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Gender differences in cancer risk after kidney transplantation

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dc.contributor.author Buxeda, Anna
dc.contributor.author Redondo Pachón, María Dolores
dc.contributor.author Pérez-Sáez, María José
dc.contributor.author Bartolomé, Álvaro
dc.contributor.author Mir Fontana, M. Luisa
dc.contributor.author Pascual-Dapena, Ana
dc.contributor.author Sans, Anna
dc.contributor.author Duran Jordà, Xavier, 1974-
dc.contributor.author Crespo Barrio, Marta
dc.contributor.author Pascual Santos, Julio
dc.date.accessioned 2020-03-25T07:50:56Z
dc.date.available 2020-03-25T07:50:56Z
dc.date.issued 2019
dc.identifier.citation Buxeda A, Redondo-Pachón D, Pérez-Sáez MJ, Bartolomé Á, Mir M, Pascual-Dapena A, et al. Gender differences in cancer risk after kidney transplantation. Oncotarget. 2019 May 3; 10(33):3114-28. DOI: 10.18632/oncotarget.26859
dc.identifier.issn 1949-2553
dc.identifier.uri http://hdl.handle.net/10230/44018
dc.description.abstract Kidney transplant (KT) recipients are at greater risk of developing some cancers than the general population. Moreover, cancer is the only cause of death that is currently increasing after kidney transplantation. We analyzed incidence, risk factors and characteristics of post-transplant malignancies (solid organ tumors and lymphoproliferative disorders) at our center in 925 KT recipients (1979-2014). Sex differences were particularly assessed. One hundred and eight patients (11.7%) developed solid organ tumors (76.9%) or lymphoma (23.1%). Twenty-one percent of patients who reached 20 years after KT developed cancer, with a median post-KT time to diagnosis of 7.4 years. Most common solid organs affected were lung (30.1%), prostate (10.8%), bladder (9.6%), and native kidney (7.2%). When analyzing standardized incidence ratios (SIR) by gender compared to the general population, relative risk was increased in women (SIR = 1.81; 95%CI, 1.28-2.45) but not significantly increased in men (SIR = 1.22; 0.95-2.52). Regarding specific types, gynecological (SIR = 11.6; 4.2-22.7) and lung (SIR = 10.0; 4.3-18.2) in women, and bladder (SIR = 16.3; 5.9-32.1) in men were the most affected locations. Thymoglobulin, a polyclonal antibody that has been used as an immunosuppressive agent in kidney transplantation over the last decades, was a significant risk factor for developing cancer in adjusted regression analysis [IRR = 1.62, 1.02-2.57; p = 0.041], and was associated with lower patient survival. Compared with the general population, the incidence of post-KT non-skin cancer is almost two-fold higher in women but not significantly higher in men. Lung is the most common solid organ affected. Thymoglobulin induction therapy is associated with a greater risk.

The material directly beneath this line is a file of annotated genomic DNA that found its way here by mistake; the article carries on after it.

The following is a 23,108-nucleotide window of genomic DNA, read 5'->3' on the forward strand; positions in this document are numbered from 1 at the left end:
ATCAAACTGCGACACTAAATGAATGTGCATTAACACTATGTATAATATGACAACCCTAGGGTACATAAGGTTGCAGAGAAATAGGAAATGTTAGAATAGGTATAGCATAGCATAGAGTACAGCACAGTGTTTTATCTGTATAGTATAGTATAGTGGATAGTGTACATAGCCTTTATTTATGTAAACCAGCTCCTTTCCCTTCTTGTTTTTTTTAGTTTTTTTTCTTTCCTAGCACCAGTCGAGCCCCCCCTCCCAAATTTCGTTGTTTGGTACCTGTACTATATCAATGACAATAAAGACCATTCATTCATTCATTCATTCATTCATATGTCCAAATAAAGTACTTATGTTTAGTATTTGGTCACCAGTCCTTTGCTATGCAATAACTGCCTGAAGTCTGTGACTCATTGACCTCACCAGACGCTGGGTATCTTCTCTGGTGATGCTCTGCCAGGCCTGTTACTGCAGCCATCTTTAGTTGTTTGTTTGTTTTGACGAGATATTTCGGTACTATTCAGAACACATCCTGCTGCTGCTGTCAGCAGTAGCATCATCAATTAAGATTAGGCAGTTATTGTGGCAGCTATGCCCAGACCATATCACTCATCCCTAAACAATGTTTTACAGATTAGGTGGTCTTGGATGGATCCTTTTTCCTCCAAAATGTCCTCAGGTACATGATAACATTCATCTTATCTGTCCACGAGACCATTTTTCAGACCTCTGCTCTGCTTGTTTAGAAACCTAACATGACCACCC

dc.format.mimetype application/pdf
dc.language.iso eng
dc.publisher Impact Journals
dc.relation.ispartof Oncotarget. 2019 May 3;10(33):3114-28
dc.rights © 2019 Buxeda et al. This is an open-access article distributed under the terms of the Creative Commons Attribution License 3.0 (CC BY 3.0), https://creativecommons.org/licenses/by/3.0/ which permits unrestricted use, distribution, and reproduction in any medium, provided the original author and source are credited.
dc.rights.uri https://creativecommons.org/licenses/by/3.0/
dc.title Gender differences in cancer risk after kidney transplantation
dc.type info:eu-repo/semantics/article
dc.identifier.doi http://dx.doi.org/10.18632/oncotarget.26859
dc.subject.keyword Cancer
dc.subject.keyword Gender
dc.subject.keyword Immunosuppression
dc.subject.keyword Kidney transplant
dc.subject.keyword Risk factor
dc.rights.accessRights info:eu-repo/semantics/openAccess
dc.type.version info:eu-repo/semantics/publishedVersion

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